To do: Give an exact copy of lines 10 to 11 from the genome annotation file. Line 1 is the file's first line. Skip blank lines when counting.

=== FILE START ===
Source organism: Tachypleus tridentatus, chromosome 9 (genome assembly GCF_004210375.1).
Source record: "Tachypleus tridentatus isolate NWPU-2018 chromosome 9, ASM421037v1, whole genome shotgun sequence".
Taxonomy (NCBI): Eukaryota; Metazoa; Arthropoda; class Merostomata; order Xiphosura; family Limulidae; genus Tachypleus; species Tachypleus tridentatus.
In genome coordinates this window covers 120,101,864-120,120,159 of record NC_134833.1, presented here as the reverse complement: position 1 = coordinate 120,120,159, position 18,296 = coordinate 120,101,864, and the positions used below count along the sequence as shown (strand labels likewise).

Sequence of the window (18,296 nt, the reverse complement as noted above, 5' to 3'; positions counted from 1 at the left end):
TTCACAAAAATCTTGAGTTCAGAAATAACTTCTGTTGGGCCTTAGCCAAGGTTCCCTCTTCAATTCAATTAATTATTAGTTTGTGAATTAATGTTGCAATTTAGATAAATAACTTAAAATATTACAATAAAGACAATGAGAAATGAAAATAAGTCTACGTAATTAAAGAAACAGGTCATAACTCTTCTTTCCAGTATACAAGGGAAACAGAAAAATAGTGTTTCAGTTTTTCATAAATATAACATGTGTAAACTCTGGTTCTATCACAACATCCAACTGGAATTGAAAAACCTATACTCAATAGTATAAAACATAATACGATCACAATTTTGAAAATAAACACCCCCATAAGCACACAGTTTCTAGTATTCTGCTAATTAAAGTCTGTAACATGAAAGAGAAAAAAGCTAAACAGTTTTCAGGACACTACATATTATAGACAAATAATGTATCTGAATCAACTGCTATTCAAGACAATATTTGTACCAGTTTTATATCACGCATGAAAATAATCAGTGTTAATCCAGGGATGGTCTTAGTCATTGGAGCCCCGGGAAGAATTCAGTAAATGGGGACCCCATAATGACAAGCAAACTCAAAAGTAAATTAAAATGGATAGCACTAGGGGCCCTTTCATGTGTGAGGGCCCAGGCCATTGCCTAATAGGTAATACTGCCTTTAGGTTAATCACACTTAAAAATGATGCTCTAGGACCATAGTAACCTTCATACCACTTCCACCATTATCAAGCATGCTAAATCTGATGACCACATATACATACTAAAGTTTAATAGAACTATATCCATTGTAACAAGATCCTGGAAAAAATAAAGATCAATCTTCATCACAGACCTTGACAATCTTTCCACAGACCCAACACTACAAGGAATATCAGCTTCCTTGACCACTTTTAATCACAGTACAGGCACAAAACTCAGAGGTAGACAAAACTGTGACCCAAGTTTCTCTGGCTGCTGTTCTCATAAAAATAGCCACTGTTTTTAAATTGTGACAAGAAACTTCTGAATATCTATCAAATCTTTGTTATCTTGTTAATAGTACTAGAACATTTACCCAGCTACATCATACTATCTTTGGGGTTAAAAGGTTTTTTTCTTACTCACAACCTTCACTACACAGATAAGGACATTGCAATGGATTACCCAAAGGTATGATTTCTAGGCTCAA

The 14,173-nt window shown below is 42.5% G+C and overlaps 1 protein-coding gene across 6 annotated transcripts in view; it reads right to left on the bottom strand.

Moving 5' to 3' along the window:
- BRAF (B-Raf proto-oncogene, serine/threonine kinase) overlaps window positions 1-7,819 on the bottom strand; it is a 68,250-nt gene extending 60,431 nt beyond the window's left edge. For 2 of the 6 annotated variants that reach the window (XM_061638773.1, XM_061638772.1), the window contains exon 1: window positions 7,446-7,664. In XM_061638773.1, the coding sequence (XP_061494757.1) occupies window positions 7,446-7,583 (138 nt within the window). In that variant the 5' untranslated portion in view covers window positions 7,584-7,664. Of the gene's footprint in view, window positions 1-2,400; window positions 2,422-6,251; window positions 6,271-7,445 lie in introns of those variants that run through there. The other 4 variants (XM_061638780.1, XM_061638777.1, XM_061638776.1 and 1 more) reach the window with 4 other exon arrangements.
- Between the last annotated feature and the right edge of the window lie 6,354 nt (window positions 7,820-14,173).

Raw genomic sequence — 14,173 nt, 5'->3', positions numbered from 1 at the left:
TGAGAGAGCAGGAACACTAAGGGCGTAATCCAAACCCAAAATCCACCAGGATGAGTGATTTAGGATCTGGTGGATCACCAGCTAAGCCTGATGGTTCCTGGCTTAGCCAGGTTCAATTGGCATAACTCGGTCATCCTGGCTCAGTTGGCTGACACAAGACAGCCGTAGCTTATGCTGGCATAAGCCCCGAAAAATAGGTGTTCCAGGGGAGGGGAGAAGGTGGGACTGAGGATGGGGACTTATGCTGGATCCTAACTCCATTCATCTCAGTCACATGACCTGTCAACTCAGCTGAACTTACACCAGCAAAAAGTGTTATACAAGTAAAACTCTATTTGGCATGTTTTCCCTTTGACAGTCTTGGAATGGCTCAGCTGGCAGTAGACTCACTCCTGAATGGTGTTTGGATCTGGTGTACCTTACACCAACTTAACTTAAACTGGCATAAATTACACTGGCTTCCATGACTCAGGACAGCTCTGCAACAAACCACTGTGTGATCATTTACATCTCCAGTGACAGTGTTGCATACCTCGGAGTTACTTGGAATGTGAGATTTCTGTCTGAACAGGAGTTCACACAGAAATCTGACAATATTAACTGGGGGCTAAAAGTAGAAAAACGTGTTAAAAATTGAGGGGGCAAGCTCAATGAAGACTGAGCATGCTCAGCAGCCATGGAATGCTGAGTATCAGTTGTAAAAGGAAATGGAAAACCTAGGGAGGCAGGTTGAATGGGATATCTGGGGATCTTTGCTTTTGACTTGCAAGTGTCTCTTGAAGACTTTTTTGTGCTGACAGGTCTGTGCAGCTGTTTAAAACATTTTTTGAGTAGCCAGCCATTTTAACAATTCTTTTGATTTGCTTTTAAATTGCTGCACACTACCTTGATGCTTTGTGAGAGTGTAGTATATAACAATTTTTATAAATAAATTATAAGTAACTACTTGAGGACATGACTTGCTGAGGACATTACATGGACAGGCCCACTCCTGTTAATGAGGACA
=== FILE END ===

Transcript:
- Between the last annotated feature and the right edge of the window lie 6,354 nt (window positions 7,820-14,173).

Raw genomic sequence — 14,173 nt, 5'->3', positions numbered from 1 at the left: